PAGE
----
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this later in my contributionis the application of human ingenuity and knowledge in doing something new or in doing it better. That is the challenge faced by every Chancellor in the world when drawing up a Budget.
In the past 12 months that situation has been additionally aggravated by the change in the world oil price. The increasing demand for energy from countries such as China and India puts pressure on an oil price already under pressure because of the political situation in the middle east. That carries an enormous potential threat to the stability of our economic community. We in this country face a further challenge in maintaining our competitiveness. I refer to the downturn in the rest of the European Union marketI use that term as shorthand because it is others as wellwhich is the biggest area for our exports. That makes it doubly difficult for us to face the global challenge and the energy challenge. We, of course, are not unique.
Against that background, we have a stable economy with considerable growth. I shall not endlessly quote the views of others to the House, but I want to repeat what was said by the Organisation for Economic Co-operation and Development, which is, as most economists in the world would accept, an independent, international body that looks objectively at economic situations. In October 2005 the OECD said:
"The UK is a leader in the quality of its monetary and fiscal policy frameworks among OECD countries. The Framework has played a key role in improving macroeconomic stability relative both to the past and to other OECD countries."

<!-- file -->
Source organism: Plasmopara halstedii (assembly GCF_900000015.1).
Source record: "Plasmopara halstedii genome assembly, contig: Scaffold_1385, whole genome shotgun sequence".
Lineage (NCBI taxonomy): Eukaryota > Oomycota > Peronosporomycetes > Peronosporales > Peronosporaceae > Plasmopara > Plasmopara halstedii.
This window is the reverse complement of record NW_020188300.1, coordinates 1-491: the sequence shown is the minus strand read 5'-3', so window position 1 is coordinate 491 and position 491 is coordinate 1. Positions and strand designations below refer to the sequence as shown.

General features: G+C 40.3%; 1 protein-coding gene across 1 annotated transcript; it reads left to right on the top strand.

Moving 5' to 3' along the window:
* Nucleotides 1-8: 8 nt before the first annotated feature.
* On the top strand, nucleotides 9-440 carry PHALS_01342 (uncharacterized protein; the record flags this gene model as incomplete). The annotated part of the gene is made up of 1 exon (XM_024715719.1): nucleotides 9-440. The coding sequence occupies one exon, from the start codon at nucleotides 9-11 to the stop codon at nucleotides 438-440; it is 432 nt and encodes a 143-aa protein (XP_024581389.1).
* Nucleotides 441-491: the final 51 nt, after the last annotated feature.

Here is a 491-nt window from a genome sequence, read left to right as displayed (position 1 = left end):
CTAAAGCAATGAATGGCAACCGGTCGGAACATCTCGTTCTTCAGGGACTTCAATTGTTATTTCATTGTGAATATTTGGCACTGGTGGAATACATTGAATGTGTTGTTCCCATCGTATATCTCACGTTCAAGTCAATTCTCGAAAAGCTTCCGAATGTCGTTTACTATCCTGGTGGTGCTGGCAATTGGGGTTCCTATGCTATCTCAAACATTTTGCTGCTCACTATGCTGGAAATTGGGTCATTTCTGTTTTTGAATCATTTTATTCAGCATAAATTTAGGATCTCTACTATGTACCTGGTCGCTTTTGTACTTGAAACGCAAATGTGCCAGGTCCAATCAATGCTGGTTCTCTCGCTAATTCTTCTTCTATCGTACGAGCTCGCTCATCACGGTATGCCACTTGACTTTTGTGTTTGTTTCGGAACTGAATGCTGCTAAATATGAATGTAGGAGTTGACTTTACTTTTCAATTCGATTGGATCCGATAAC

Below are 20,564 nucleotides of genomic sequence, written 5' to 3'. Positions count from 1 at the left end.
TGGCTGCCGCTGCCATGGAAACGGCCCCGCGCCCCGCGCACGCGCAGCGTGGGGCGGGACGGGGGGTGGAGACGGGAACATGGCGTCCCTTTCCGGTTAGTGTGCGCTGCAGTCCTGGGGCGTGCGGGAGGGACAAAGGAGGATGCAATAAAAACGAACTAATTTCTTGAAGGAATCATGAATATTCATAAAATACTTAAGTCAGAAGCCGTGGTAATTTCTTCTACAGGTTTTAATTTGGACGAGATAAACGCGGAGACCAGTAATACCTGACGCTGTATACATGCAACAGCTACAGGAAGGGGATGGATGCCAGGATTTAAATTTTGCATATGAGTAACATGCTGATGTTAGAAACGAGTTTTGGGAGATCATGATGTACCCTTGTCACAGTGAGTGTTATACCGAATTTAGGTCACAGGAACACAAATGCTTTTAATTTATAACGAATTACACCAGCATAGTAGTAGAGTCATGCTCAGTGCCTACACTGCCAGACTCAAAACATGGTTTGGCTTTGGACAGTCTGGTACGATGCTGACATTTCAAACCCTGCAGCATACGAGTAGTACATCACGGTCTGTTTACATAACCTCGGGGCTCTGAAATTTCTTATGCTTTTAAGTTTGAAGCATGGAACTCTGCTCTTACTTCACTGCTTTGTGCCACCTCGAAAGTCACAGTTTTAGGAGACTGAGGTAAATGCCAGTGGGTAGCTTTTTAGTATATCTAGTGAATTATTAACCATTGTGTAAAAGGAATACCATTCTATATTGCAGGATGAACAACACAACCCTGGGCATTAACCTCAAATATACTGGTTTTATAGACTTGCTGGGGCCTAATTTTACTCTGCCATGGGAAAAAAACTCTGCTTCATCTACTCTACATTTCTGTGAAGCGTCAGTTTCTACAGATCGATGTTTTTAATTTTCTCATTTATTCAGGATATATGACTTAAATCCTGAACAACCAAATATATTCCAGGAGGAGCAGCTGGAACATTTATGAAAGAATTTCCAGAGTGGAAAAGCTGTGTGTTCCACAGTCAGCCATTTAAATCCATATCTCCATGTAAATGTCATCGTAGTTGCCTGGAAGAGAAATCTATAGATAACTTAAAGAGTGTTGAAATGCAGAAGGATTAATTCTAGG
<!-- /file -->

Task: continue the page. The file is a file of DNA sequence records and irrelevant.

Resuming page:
I follow the exchanges across the House at Treasury questions, and I know that it is the job of Opposition Front Benchers to scoff at economic statistics offered in defence of the strong economy. However, I submit that if one takes the package of statistics a clear picture emerges. As my right hon. Friend the Chief Secretary said, in 2005 growth in the UK was higher than in any other major European country. We have had 54 quarters of constant economic growth. As we all know, inflation is the lowest it has been since the 1960s. Consequently, we now have the lowest interest rates for a generation, and they are not only low but stable, which is crucial not only for those who want to invest in our economy but for those who want to purchase houses or to consume.
We were warned when we introduced the minimum wage that employment would fall, and it is clear that that has not happened. There is greater employment in this country now than ever, and the pockets of severe unemployment, including those in my constituency, have been tackled by the Government's programme. Unemployment is less than half what it was in 1997. Schemes such as the new deal are making a major contribution in edging into employment people who previously were unable to take advantage even of an economic upturn. Our employment rate is higher than that in the United States, Japan, France, Germany, Italy and Canada. That means that people are better off, and that is the real experience of people out in the country. It does not mean that everyone is better off, but on average communities know that they are better off. Real living
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standards have risen over the past 10 years and the nation's ability to spend on both public welfare and public investment has increased over that period, and people know that.